- Smoother Deployments – automated deployments cross-platform, central logging, monitoring and recovery focused on zero down time
- Management and orchestration – Clear dashboards to administer all applications, monitor, scale and upgrade applications including auto-scaling, high availability across multiple regions and full application lifecycle control across the infrastructure
Pivotal Web Services
Web services help to simplify build and deploy cycles (default buildpacks, bind services to your applications). Default build packs for Run apps written for Java, Grails, Play, Spring, Node.js, Ruby on Rails, Sinatra or Go.
When we are talking binding of services to your application, this is other third party databases, email services, and monitoring which can quickly be added to dev, staging or production. This ensure your application is portable across multipole environments and providers.
PWS also adds powerful tools for operations and monitoring providing drill down in to services is use or tied to applications. New Relic is included in the PWS zero-touch configuration. Active health management with monitoring and high-availability is also provided. Streamlined real-time logging allows to track all events for all applications and across platforms. There is also a web console built for team-base agile development with software by spaces (although in the early stages).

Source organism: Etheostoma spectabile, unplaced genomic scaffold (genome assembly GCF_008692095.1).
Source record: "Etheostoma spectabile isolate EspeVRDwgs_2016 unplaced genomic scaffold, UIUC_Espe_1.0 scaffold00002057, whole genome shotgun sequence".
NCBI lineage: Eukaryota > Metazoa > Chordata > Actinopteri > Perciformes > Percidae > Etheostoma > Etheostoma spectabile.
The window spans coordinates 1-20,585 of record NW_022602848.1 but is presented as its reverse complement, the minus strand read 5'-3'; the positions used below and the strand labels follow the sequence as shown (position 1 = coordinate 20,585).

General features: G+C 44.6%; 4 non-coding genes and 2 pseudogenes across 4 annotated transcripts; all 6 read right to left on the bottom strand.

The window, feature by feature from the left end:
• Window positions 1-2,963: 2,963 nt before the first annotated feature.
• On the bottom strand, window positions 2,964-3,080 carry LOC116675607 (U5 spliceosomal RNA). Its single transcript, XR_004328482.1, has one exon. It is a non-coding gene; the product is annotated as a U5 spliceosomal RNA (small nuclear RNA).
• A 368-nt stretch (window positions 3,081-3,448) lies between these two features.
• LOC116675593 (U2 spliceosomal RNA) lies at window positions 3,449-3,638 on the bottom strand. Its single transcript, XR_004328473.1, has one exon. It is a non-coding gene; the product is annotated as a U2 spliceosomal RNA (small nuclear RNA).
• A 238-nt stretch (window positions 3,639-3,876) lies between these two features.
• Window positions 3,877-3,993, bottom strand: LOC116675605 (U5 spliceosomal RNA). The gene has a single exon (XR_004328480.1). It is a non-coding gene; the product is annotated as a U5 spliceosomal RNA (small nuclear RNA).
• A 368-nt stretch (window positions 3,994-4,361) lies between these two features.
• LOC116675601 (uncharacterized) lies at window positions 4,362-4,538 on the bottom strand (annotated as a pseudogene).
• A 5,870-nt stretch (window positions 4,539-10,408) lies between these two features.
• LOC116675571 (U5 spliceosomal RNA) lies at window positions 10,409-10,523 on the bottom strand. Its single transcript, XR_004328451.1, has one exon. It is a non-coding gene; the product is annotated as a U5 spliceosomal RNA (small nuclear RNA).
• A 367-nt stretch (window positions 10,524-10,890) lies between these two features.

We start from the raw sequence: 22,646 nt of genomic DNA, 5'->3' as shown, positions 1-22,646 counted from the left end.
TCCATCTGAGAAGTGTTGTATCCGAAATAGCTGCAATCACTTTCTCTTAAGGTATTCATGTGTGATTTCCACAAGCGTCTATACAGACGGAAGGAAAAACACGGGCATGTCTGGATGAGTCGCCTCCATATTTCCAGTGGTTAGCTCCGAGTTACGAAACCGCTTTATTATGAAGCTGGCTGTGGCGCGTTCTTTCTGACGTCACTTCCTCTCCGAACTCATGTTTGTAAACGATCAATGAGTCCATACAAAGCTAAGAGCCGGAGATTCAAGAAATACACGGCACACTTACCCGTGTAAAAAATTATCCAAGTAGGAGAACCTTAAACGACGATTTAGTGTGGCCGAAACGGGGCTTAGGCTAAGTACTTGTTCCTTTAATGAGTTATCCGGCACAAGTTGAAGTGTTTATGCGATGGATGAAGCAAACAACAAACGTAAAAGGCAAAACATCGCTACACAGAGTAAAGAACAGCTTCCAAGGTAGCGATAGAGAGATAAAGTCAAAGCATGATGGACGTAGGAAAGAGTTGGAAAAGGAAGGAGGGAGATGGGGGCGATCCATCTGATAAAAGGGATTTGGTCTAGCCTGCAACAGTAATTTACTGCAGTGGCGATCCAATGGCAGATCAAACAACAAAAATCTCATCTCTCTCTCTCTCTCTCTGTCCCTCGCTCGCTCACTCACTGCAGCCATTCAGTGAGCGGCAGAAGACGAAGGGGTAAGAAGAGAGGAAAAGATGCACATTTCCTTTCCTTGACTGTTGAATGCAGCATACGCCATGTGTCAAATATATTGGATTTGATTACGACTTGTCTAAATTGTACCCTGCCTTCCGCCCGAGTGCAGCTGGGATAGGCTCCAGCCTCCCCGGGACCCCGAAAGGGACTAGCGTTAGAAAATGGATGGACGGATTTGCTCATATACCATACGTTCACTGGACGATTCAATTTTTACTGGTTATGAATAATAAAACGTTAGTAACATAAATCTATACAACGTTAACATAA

Overall, PWS encapsulates services, extending buildpacks and exploiting the full power of your existing data stores for application usage and data accessibility.
Is this new?
No. These tools all have been around. Ruby was developed in the mid-1990’s, with heavy influence from Perl, Smalltalk, Eiffel, Ada and Lisp. VMware was founded in 1998, with their first major release in 2003. Amazon Web Services (AWS) was launched in 2006, with mainstream adoption occurring in 2013 when AWS was awards the Authority to Operate (ATO) from the U.S. Department of Health and Human Services (HHS) under the Federal Risk and Authorization Management Program (FedRAMP). None of these technologies just emerged in the last year or two or three.
Source: (Remde, 2011)
Today’s State of Adoption